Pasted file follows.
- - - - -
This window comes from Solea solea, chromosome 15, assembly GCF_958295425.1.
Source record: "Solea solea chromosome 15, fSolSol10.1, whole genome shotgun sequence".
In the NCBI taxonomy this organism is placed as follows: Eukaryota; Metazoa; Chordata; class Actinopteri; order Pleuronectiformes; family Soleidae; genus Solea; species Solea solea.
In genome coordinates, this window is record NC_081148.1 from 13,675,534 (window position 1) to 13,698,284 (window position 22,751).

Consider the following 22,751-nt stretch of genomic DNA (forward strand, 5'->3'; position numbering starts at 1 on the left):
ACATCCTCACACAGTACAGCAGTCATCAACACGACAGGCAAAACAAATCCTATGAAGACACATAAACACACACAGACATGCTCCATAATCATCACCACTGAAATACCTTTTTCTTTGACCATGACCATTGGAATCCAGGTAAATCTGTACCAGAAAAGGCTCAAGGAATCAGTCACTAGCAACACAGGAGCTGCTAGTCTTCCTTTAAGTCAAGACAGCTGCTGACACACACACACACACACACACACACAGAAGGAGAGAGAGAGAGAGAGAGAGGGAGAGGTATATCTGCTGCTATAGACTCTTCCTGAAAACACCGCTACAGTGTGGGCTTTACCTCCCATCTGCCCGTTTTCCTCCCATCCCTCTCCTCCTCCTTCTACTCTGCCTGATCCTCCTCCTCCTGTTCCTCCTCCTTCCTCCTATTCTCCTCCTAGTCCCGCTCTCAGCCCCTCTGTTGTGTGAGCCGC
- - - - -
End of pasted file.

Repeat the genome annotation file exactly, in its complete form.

This window comes from Solea solea, chromosome 15, assembly GCF_958295425.1.
Source record: "Solea solea chromosome 15, fSolSol10.1, whole genome shotgun sequence".
In the NCBI taxonomy this organism is placed as follows: Eukaryota; Metazoa; Chordata; class Actinopteri; order Pleuronectiformes; family Soleidae; genus Solea; species Solea solea.
In genome coordinates, this window is record NC_081148.1 from 13,675,534 (window position 1) to 13,698,284 (window position 22,751).

Consider the following 22,751-nt stretch of genomic DNA (forward strand, 5'->3'; position numbering starts at 1 on the left):
ACATCCTCACACAGTACAGCAGTCATCAACACGACAGGCAAAACAAATCCTATGAAGACACATAAACACACACAGACATGCTCCATAATCATCACCACTGAAATACCTTTTTCTTTGACCATGACCATTGGAATCCAGGTAAATCTGTACCAGAAAAGGCTCAAGGAATCAGTCACTAGCAACACAGGAGCTGCTAGTCTTCCTTTAAGTCAAGACAGCTGCTGACACACACACACACACACACACACACAGAAGGAGAGAGAGAGAGAGAGAGAGGGAGAGGTATATCTGCTGCTATAGACTCTTCCTGAAAACACCGCTACAGTGTGGGCTTTACCTCCCATCTGCCCGTTTTCCTCCCATCCCTCTCCTCCTCCTTCTACTCTGCCTGATCCTCCTCCTCCTGTTCCTCCTCCTTCCTCCTATTCTCCTCCTAGTCCCGCTCTCAGCCCCTCTGTTGTGTGAGCCGC